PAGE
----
How Bad is Your Antihero?

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How Bad is Your Antihero?

Lately I’ve had several people ask for tips on how to write antiheroes. So my first question is, “How ‘bad’ is your antihero?”

An antihero is a character without traditional heroic qualities, but they may have heroic qualities in their own right. He or she is the kind of person who knows how to kick ass. As an audience, we like these characters because they’re competent and can “get the job done.”

Who are some good antiheroes? One of them of course is Mad Max, as shown in The Road Warrior and Fury Road. He is shown as being an ex-policeman who lost his wife and perhaps his mind in a post-apocalyptic war. But as a potential hero he works great.

The real question with an antihero isn’t “Is he fit for the job?” it’s “Will he help us?” Early in The Road Warrior, Max is shown as a dropout from society. But he decides to take a small village under his protection and help them out in return for a reward.

Other antiheroes aren’t as easy to convince. In the movie Jack Reacher, Tom Cruise plays an antihero—a savvy investigator who will only show up when he knows that there is a situation that needs to be fixed. In this case, he is out to save a man who has been accused of mass murder. The only thing is, he knows that the man is indeed a killer. So will Jack Reacher help him?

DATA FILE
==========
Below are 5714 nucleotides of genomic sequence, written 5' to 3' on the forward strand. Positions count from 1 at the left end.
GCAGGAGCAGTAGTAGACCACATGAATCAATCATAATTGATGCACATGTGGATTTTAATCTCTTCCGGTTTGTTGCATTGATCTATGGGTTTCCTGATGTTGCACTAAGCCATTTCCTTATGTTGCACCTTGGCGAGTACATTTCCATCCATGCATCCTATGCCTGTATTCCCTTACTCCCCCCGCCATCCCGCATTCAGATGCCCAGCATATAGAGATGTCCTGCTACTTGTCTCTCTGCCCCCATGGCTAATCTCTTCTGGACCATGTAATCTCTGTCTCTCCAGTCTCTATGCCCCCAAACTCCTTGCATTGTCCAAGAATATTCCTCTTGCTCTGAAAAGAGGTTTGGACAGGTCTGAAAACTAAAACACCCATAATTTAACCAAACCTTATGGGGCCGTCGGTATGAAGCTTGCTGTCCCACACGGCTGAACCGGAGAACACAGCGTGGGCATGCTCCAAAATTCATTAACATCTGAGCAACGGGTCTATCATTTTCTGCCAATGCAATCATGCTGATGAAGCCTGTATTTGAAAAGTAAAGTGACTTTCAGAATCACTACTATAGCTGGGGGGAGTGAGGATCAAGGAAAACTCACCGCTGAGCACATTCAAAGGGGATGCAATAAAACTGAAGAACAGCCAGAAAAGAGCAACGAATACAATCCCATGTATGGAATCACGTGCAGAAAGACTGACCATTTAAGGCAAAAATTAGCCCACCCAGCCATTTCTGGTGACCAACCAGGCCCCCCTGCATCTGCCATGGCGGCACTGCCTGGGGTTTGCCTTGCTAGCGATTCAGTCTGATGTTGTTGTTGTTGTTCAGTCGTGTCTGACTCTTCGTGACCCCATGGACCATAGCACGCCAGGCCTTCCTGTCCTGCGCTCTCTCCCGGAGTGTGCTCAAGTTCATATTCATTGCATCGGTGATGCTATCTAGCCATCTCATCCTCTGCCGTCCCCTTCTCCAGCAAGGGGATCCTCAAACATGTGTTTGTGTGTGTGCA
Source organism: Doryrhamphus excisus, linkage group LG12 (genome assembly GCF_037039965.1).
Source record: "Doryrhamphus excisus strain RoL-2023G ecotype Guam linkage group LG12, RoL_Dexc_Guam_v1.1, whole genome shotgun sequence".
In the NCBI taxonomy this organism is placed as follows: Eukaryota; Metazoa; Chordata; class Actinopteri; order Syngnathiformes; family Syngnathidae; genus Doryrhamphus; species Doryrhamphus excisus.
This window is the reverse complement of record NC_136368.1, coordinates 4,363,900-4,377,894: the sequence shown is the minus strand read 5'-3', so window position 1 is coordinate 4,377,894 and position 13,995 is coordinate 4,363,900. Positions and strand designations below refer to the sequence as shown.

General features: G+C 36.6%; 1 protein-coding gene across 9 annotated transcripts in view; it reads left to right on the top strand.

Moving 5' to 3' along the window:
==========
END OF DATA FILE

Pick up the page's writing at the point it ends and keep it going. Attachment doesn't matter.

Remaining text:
Clint Eastwood has played a number of antiheroes in films like Dirty Harry and Pale Rider, and he really was rather perfect in some of those films.

One question that folks often ask Is, “How do you spot an antihero?” The answer is easy. Does he come off as a “badass” from the start, someone who is handy in a fight? If so, he’s probably an antihero. On the other hand, if he’s a nice guy who doesn’t yet have the skills to be a hero, then he’s probably not an antihero.

Of course, there are all sorts of possibilities here. In the movie Seven Samurai, we’re presented with the character Kikuchiyo, a fake samurai as a potential hero. He wasn’t born into the role, and only tries to pretend to be heroic. Yet as the story progresses, he goes from being something of a comic relief character, monkeying with the other samurai, to becoming a true hero.

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My Salt Lake Writing Workshop in now full. But you can still check out my other workshops.

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